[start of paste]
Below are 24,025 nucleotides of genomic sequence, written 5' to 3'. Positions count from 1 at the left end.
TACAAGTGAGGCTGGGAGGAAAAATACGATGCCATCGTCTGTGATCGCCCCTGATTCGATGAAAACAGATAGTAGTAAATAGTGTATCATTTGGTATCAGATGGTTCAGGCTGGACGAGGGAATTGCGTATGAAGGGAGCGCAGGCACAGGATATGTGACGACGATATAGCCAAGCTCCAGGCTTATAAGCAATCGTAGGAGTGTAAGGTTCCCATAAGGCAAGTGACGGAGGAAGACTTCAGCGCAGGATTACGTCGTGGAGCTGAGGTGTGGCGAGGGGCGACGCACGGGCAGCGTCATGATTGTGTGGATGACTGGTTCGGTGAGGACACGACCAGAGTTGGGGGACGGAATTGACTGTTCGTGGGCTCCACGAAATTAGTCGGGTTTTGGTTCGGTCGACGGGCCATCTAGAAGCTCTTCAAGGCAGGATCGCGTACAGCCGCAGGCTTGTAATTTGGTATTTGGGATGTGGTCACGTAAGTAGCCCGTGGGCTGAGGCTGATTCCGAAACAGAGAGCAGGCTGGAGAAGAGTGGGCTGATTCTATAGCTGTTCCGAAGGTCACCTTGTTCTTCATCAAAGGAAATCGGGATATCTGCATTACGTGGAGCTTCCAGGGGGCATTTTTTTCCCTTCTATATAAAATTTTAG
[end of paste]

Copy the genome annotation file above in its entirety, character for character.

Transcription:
Below are 24,025 nucleotides of genomic sequence, written 5' to 3'. Positions count from 1 at the left end.
TACAAGTGAGGCTGGGAGGAAAAATACGATGCCATCGTCTGTGATCGCCCCTGATTCGATGAAAACAGATAGTAGTAAATAGTGTATCATTTGGTATCAGATGGTTCAGGCTGGACGAGGGAATTGCGTATGAAGGGAGCGCAGGCACAGGATATGTGACGACGATATAGCCAAGCTCCAGGCTTATAAGCAATCGTAGGAGTGTAAGGTTCCCATAAGGCAAGTGACGGAGGAAGACTTCAGCGCAGGATTACGTCGTGGAGCTGAGGTGTGGCGAGGGGCGACGCACGGGCAGCGTCATGATTGTGTGGATGACTGGTTCGGTGAGGACACGACCAGAGTTGGGGGACGGAATTGACTGTTCGTGGGCTCCACGAAATTAGTCGGGTTTTGGTTCGGTCGACGGGCCATCTAGAAGCTCTTCAAGGCAGGATCGCGTACAGCCGCAGGCTTGTAATTTGGTATTTGGGATGTGGTCACGTAAGTAGCCCGTGGGCTGAGGCTGATTCCGAAACAGAGAGCAGGCTGGAGAAGAGTGGGCTGATTCTATAGCTGTTCCGAAGGTCACCTTGTTCTTCATCAAAGGAAATCGGGATATCTGCATTACGTGGAGCTTCCAGGGGGCATTTTTTTCCCTTCTATATAAAATTTTAG